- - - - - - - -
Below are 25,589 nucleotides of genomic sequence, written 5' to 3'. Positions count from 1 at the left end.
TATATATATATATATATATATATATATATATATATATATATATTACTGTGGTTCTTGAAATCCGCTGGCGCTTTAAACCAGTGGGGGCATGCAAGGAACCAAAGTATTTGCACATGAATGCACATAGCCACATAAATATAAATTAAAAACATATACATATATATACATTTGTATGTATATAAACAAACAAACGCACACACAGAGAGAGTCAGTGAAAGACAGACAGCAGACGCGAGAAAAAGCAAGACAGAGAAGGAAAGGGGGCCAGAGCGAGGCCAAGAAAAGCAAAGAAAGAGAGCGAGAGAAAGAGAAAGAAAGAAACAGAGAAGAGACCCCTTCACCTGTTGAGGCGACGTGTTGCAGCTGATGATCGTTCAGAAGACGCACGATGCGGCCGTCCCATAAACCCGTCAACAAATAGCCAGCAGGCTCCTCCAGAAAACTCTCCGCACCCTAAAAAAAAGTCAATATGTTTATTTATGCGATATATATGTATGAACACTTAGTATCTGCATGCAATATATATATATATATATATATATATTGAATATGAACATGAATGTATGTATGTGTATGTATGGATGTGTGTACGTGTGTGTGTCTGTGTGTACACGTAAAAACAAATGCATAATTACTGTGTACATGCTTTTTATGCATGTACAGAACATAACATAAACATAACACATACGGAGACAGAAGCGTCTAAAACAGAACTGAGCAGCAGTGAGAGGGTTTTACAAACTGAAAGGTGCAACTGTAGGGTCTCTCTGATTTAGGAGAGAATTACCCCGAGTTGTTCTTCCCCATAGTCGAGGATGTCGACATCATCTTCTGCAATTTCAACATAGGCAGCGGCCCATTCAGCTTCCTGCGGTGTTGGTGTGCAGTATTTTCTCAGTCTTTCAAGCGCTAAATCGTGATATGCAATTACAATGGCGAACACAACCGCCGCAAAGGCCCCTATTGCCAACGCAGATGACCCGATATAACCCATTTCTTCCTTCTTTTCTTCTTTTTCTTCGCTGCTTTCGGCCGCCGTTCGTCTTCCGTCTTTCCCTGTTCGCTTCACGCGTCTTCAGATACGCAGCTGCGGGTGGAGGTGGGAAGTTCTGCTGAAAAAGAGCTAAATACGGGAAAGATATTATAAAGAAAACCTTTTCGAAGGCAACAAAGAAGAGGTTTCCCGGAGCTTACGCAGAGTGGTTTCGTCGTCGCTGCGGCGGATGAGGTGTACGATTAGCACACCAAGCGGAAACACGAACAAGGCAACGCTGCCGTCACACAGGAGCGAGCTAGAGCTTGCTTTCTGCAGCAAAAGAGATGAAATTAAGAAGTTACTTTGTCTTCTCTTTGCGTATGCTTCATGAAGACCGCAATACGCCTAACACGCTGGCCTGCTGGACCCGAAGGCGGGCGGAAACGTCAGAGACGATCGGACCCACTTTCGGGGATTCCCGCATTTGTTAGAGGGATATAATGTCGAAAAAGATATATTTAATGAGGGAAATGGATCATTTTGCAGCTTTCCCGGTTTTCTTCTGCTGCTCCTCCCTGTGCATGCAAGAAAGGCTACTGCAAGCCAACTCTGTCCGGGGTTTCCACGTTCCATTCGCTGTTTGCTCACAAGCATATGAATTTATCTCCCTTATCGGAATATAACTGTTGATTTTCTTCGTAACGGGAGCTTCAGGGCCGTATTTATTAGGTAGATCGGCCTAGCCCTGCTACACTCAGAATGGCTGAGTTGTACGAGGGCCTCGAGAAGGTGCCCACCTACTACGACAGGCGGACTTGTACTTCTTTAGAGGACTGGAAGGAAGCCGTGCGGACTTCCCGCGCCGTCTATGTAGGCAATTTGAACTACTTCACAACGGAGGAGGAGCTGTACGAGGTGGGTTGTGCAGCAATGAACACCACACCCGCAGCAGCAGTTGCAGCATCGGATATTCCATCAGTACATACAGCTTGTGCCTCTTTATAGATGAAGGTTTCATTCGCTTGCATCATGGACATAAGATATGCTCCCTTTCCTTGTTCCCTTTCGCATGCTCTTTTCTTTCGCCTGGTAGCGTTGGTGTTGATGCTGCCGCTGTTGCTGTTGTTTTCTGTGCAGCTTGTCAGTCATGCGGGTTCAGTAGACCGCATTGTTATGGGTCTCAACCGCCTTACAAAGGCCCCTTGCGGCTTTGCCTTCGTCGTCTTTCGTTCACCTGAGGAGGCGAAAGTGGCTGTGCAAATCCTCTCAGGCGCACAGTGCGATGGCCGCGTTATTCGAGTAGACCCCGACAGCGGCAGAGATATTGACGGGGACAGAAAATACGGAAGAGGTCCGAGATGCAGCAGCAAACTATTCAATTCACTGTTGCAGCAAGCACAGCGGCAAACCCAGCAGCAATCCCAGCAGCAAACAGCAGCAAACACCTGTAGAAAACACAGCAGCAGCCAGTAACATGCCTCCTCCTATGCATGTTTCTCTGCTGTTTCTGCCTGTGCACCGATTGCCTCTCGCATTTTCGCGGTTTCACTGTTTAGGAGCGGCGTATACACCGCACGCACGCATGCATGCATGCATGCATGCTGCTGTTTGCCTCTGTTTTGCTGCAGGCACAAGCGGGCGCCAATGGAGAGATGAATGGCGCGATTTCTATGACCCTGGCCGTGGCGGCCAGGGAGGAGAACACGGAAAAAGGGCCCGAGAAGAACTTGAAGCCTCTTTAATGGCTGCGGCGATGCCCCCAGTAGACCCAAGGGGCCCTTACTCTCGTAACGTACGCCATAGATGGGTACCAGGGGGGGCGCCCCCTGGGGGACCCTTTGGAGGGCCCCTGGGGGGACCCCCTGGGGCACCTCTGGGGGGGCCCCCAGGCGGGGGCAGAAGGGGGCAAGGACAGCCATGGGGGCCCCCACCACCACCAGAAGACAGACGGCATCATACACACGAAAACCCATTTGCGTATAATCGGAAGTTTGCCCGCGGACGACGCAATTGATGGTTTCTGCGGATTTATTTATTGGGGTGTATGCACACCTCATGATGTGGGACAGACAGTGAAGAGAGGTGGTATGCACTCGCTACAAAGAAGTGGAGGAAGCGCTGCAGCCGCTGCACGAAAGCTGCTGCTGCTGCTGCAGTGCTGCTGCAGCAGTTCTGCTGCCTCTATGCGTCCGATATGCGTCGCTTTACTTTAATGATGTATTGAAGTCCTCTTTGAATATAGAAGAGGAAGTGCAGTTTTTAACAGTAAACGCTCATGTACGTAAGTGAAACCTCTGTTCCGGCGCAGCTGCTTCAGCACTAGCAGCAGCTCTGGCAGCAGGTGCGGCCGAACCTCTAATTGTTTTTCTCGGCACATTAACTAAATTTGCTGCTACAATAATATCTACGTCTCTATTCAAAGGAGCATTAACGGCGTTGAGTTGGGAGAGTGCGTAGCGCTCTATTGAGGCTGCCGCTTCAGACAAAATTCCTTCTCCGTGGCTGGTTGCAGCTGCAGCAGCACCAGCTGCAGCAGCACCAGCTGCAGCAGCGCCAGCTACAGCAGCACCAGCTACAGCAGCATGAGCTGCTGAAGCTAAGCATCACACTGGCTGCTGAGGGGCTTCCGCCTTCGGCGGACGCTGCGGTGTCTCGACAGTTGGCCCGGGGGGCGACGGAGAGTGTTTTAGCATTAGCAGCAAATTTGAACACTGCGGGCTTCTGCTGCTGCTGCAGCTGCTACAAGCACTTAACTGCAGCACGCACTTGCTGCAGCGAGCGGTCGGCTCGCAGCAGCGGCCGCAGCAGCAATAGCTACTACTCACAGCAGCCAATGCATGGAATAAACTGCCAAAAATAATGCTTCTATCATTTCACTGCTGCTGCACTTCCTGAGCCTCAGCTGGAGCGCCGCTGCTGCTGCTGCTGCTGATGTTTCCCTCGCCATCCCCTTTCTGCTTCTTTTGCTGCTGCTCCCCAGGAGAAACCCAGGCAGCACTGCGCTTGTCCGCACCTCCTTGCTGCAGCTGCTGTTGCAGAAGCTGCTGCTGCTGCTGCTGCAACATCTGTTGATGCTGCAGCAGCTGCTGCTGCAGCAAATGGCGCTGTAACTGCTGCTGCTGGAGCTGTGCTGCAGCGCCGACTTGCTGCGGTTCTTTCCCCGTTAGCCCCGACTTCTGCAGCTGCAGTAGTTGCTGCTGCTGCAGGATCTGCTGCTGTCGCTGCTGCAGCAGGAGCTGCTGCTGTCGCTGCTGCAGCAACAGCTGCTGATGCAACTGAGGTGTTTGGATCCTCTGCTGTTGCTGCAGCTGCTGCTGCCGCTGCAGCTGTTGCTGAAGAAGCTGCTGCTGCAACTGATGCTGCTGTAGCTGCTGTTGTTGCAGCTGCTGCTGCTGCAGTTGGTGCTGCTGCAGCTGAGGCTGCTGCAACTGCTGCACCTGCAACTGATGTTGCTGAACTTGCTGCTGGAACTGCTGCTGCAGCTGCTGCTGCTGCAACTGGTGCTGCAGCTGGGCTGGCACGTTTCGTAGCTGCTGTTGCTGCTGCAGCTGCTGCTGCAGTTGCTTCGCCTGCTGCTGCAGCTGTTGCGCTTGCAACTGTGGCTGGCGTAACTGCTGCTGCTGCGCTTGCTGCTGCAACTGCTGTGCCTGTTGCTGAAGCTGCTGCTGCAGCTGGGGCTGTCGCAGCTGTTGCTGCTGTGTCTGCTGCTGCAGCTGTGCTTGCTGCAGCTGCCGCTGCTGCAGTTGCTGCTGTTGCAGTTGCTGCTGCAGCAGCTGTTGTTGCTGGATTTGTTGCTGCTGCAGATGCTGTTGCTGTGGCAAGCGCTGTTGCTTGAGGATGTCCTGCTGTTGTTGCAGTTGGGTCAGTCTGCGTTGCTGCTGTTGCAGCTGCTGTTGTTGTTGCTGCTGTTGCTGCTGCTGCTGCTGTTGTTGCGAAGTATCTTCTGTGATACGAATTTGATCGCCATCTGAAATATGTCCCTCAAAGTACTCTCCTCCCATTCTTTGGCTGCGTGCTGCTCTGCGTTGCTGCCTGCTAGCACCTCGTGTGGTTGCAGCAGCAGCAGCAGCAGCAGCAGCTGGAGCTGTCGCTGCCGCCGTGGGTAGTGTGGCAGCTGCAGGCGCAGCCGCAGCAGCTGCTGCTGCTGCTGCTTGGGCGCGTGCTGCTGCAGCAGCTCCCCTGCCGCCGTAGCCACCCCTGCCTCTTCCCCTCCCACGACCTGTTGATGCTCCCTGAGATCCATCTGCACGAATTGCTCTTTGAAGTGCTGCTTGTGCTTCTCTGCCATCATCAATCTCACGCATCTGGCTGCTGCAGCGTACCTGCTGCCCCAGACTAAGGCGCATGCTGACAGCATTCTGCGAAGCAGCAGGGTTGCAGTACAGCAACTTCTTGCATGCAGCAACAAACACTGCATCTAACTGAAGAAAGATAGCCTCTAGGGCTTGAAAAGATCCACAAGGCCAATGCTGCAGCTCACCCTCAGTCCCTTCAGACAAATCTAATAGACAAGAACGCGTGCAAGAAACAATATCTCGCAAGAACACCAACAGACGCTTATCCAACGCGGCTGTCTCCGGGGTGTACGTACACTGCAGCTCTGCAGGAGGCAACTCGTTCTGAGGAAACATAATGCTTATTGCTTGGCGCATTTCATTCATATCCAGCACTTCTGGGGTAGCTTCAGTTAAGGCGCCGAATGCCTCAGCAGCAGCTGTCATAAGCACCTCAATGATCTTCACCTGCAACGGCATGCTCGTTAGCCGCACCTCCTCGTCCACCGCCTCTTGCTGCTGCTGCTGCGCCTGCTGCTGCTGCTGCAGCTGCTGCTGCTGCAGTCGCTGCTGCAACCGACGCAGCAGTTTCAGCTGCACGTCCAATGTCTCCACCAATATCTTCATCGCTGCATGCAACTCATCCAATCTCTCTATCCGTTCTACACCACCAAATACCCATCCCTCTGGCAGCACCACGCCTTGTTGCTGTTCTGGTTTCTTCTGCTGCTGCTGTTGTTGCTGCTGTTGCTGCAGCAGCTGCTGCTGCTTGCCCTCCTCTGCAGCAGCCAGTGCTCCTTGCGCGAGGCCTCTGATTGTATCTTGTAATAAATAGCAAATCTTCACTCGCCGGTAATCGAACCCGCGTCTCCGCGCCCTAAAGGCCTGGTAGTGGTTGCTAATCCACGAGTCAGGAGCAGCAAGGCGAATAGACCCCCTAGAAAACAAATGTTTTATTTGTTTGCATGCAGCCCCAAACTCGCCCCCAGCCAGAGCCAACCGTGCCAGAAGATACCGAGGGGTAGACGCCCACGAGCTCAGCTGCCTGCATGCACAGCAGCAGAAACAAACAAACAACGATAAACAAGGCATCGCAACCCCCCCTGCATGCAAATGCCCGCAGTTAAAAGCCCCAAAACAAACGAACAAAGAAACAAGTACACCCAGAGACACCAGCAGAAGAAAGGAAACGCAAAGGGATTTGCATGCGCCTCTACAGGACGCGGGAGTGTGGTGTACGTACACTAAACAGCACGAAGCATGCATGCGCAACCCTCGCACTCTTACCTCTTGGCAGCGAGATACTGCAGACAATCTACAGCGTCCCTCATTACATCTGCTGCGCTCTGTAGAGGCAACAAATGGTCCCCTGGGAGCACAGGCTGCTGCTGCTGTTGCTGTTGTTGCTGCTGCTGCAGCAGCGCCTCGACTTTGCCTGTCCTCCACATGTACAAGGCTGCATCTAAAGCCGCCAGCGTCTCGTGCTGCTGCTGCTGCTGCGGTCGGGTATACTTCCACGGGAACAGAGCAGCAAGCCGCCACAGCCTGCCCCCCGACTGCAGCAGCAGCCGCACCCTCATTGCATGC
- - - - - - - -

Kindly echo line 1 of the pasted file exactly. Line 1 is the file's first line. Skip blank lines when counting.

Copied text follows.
Below are 25,589 nucleotides of genomic sequence, written 5' to 3'. Positions count from 1 at the left end.